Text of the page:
American journal of physiology. Gastrointestinal and liver physiology

Human thrombin-derived host defense peptides inhibit neutrophil recruitment and tissue injury in severe acute pancreatitis.

PMID 25214403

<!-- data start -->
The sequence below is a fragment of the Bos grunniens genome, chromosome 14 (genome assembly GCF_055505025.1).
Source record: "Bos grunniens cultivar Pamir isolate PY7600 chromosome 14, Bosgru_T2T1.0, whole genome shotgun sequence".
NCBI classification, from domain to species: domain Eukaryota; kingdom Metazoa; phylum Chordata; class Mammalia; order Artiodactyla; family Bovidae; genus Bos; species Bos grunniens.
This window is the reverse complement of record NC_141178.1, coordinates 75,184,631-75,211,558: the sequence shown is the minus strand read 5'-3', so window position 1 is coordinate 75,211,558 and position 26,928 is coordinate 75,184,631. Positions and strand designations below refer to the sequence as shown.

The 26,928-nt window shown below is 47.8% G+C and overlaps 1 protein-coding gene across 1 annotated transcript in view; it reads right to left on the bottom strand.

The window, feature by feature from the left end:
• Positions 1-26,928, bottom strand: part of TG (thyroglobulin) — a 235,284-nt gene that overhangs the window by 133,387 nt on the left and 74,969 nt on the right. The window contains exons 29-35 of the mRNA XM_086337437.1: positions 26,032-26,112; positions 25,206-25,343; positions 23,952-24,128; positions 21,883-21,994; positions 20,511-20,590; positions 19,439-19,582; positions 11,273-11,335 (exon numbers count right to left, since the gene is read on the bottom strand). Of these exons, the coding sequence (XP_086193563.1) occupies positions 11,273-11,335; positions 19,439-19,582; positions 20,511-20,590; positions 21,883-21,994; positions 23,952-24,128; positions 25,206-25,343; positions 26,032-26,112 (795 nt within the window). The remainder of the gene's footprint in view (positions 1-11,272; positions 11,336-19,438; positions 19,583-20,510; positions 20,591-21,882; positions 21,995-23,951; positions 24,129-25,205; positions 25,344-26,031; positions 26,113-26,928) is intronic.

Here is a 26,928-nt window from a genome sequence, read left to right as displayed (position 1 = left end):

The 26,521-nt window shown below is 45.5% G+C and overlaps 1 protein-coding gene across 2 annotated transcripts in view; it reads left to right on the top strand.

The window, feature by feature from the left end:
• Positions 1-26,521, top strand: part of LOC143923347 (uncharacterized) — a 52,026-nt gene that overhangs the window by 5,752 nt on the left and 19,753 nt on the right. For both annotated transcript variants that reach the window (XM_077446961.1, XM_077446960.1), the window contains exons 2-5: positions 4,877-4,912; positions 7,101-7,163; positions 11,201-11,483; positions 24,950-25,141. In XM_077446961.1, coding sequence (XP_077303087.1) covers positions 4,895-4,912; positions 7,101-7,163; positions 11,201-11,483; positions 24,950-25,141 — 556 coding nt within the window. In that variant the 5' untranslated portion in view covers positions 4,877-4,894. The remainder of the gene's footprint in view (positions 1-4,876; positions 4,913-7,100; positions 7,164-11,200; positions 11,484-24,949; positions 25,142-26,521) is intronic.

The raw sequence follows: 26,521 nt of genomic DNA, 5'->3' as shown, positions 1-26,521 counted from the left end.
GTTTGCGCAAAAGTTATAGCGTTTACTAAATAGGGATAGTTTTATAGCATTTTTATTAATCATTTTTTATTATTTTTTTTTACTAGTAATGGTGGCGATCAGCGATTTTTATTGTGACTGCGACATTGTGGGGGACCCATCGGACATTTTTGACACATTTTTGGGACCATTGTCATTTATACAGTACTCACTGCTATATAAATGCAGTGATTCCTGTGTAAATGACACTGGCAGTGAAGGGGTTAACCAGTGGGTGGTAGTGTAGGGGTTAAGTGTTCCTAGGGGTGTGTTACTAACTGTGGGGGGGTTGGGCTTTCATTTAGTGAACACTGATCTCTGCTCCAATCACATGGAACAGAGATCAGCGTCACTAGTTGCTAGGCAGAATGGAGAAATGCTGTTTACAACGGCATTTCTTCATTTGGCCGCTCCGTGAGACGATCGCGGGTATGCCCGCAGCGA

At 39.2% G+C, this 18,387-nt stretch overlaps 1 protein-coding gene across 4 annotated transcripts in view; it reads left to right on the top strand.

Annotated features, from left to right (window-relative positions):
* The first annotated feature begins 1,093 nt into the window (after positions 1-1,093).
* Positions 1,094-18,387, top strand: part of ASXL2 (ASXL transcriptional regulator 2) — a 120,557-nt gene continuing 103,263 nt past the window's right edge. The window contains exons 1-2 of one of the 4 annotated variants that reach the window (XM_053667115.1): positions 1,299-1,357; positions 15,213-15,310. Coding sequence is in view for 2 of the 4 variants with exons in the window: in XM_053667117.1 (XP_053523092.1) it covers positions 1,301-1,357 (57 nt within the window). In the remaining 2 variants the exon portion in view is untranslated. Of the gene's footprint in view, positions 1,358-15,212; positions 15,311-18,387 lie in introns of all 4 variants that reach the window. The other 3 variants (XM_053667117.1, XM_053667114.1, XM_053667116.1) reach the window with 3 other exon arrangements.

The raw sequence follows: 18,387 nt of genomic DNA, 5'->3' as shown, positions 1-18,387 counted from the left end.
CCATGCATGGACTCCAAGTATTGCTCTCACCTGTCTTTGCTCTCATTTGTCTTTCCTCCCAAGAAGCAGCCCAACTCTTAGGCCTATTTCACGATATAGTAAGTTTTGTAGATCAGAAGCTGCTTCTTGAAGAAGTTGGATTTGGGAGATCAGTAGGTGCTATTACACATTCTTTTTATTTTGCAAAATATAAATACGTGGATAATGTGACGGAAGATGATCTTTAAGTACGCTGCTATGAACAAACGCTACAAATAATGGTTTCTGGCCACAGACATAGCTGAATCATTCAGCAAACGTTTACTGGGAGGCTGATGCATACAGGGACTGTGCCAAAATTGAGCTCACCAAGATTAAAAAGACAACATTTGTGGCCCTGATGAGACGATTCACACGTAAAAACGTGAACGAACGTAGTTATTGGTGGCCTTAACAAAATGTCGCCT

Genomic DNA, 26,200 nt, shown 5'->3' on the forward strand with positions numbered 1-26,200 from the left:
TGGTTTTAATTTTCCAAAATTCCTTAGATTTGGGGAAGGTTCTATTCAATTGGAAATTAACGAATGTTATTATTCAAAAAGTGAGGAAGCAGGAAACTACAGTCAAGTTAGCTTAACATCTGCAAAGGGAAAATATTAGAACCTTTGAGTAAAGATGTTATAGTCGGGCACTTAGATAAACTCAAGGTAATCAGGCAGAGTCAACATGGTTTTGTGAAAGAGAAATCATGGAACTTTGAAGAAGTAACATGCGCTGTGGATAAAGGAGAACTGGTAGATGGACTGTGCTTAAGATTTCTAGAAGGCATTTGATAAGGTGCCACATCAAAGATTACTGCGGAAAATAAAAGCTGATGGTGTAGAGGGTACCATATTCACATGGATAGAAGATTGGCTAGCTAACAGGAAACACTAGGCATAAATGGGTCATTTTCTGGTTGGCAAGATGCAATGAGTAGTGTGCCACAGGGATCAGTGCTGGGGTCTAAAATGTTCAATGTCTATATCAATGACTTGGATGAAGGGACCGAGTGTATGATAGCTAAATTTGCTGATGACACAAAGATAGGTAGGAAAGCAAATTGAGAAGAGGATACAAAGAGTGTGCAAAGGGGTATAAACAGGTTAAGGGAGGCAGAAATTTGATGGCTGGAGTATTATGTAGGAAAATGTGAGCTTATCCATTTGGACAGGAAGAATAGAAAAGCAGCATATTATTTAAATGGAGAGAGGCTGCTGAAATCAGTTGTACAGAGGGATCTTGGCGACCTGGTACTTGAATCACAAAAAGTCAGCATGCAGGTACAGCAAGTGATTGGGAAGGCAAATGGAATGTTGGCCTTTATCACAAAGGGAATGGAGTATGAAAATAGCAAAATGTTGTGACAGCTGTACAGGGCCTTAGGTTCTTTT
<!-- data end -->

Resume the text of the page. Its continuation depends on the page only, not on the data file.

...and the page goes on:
Severe acute pancreatitis (AP) is characterized by leukocyte infiltration and tissue injury. Herein, we wanted to examine the potential effects of thrombin-derived host defense peptides (TDPs) in severe AP. Pancreatitis was provoked by infusion of taurocholate into the pancreatic duct or by intraperitoneal administration of l-arginine in C57BL/6 mice. Animals were treated with the TDPs GKY20 and GKY25 or a control peptide WFF25 30 min before induction of AP. TDPs reduced blood amylase levels, neutrophil infiltration, hemorrhage, necrosis, and edema formation in the inflamed pancreas. Treatment with TDPs markedly attenuated the taurocholate-induced increase in plasma levels of CXCL2 and interleukin-6. Moreover, administration of TDPs decreased histone 3, histone 4, and myeloperoxidase levels in the pancreas in response to taurocholate challenge. Interestingly, administration of TDPs abolished neutrophil expression of Mac-1 in mice with pancreatitis. In addition, TDPs inhibited CXCL2-induced chemotaxis of isolated neutrophils in vitro. Fluorescent-labeled TDP was found to directly bind to isolated neutrophils. Finally, a beneficial effect of TDPs was confirmed in l-arginine-induced pancreatitis. Our novel results demonstrate that TDPs exert protective effects against pathological inflammation and tissue damage in AP. These findings suggest that TDPs might be useful in the management of patients with severe AP.